Total 401(k) Assets, Plans, and Participants
By Plan Size Assets ($mm)* Plans* Participants*
<$10mm $115,689 149,105 3,352,846
$10mm – $50mm $125,292 5,990 2,626,880
>$50mm – $200mm $153,546 1,590 2,443,045
>$200mm – $1b $261,851 630 3,470,775
>$1b $272,529 120 2,883,011
*Not all providers report complete data, therefore data segmented by plan size will not equal the corresponding overall

457 Industry Snapshot

With over $350 billion in recordkept assets, 457 plans account for the third largest pool of defined contribution (DC) assets, providing public, governmental and certain nongovernmental employees with access to benefits typically associated with 401(k) and nonqualified deferred compensation (NQDC) plans. Governmental 457(b) plans—similar to 401(k) plans in terms of eligibility guidelines and contribution limits—are the largest subset of plans and cover 6.5 million participants, while nongovernmental 457 plans must limit participation to highly compensated employees (HCEs).

Many recordkeepers service both plan types, but the governmental plan market is dominated by four providers—Empower Retirement, ICMA-RC, Nationwide and Voya Financial—which accounts for about 85% of governmental 457(b) assets. The nongovernmental 457 plan market is only slightly less concentrated, with the four largest providers—Lincoln, TIAA, T. Rowe Price and VALIC—overseeing almost 70% of total assets.

Unsurprisingly, 457s, as supplemental savings plans, are less successful at capturing participant savings than are other plans—the $47,800 in average 457 plan assets per participant is lower than the comparable figures for both 401(k) ($78,300) and 403(b) ($61,300) plans. But, as the plans’ asset growth is in line with other plan types, recordkeepers appear committed to helping 457 plan participants succeed. —BOK

Total 457 Plan Assets ($mm)

$151,661
$172,515
$199,485
$203,568
$227,896
$272,209
$285,682
$292,755
$321,467
$370,544
2009
2010
2011
2012
2013
2014
2015
2016
2017
2018

Total 457 Assets, Plans, and Participants

Total 401(k) Assets, Plans, and Participants
By Plan Size Assets ($mm)* Plans* Participants*
<$10mm $21,583 32,710 923,583
$10mm – $50mm $30,137 2,816 619,606
>$50mm – $200mm $40,550 872 809,292
>$200mm – $1b $50,477 252 1,189,184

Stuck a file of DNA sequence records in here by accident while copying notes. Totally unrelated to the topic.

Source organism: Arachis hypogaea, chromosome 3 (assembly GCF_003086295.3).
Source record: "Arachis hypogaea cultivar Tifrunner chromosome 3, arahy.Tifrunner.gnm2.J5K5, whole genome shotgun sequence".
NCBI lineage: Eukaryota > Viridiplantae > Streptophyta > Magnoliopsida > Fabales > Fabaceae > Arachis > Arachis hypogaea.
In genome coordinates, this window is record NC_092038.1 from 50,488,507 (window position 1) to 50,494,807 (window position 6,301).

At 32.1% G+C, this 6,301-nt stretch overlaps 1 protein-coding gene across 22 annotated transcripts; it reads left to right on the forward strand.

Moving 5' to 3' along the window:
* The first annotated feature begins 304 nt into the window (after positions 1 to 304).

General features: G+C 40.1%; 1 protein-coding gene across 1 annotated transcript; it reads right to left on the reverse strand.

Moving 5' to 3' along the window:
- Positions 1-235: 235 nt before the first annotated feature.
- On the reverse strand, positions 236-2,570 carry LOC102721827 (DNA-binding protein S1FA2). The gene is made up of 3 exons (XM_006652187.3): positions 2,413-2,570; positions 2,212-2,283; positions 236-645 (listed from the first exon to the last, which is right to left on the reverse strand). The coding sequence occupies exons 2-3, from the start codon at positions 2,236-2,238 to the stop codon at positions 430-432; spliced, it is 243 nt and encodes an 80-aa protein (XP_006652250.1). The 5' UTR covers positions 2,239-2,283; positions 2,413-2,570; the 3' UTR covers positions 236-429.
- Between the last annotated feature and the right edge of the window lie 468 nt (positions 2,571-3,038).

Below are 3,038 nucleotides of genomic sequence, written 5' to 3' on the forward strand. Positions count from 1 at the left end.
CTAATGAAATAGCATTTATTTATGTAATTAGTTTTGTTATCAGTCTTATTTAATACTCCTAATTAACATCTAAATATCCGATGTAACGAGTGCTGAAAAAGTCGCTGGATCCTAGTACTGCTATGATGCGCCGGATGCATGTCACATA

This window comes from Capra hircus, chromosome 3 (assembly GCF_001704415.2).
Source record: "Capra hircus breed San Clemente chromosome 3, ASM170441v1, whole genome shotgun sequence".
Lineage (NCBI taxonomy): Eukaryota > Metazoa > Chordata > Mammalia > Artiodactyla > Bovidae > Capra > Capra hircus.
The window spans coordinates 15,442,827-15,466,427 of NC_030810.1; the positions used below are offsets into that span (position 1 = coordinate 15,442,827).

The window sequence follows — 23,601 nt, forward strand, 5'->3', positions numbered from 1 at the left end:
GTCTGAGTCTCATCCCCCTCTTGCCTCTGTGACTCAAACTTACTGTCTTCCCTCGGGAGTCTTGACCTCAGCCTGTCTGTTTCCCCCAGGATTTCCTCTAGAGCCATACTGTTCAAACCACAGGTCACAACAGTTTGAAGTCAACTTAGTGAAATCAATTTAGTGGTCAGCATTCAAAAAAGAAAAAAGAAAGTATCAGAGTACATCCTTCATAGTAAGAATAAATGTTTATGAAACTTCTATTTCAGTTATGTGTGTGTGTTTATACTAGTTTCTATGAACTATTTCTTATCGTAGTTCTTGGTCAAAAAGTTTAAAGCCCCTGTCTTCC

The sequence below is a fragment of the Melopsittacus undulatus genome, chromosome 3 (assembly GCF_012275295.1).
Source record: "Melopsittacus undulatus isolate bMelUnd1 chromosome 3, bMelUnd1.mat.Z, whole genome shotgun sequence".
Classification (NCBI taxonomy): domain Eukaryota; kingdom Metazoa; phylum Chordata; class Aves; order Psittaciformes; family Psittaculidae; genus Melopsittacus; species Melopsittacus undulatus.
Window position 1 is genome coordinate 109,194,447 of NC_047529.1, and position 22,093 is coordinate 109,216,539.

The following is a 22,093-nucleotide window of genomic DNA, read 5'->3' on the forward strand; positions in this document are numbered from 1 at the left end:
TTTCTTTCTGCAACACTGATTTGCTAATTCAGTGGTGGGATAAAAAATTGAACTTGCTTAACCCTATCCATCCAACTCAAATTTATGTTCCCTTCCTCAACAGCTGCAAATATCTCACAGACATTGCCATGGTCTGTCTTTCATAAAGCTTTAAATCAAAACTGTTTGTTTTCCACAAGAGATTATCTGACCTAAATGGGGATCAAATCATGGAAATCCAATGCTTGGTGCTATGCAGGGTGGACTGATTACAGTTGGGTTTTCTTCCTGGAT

>$1b $190,522 82 3,046,854
*Not all providers report complete data, therefore data segmented by plan size will not equal the corresponding overall total.

Nonqualified DC Plan Snapshot

Prior to 2008, plan sponsors could find just two types of providers in the nonqualified deferred compensation (NQDC) market: specialists, who offer deep NQDC-specific expertise, and generalists, who offer NQDC administration as a convenient add-on to their qualified plan business. Since then, the market has become more blended, with the emergence of “hybrid” organizations capable of delivering on both value propositions. Today, the market is almost evenly split, with hybrid organizations totaling more assets/participants, and specialists retaining more plans, which may explain why only 10% of the overall market bundles NQDC plans with other services.

Generally speaking, NQDC plans are small—75% have fewer than 25 participants and 65% have less than $5 million in assets/liabilities—and are funded via a rabbi trust (70%). Mutual funds are the most common source of funding (75%), with corporate-owned life insurance (COLI) and business-owned life insurance (BOLI) together running a distant second (15%). Approximately 20% of NQDC plans are unfunded. Although they are small, NQDCs can be an important but complex benefit for high-income employees/executives, so finding a provider capable of delivering the right combination of knowledge, administration, funding strategies and participant education is no less important than decisions related to larger, more common plan types. —BOK

Total NQDC Plan Assets ($mm)

$48,926
$63,560
$60,162
$65,914
$72,768
$91,475
$96,599
$101,613
$104,454
$151,666
2009
2010
2011
2012
2013
2014
2015
2016
2017
2018

Total NQDC Assets, Plans, and Participants

Total 401(k) Assets, Plans, and Participants
By Plan Size Assets ($mm)* Plans* Participants*
<$10mm $431 2,397 57,421
$10mm – $50mm $2,701 2,130 35,907
>$50mm – $200mm $8,965 1,693 65,494
>$200mm – $1b $27,632 1,245 121,500
>$1b $92,970 526 344,103
*Data includes only Section 409A plans; other plans sometimes grouped in this category—i.e., nongovernmental 457(b) and 457(f) plans—are reported in 457 plan/asset/participant totals. Not all providers report complete data, therefore data segmented by plan size will not equal the corresponding overall total.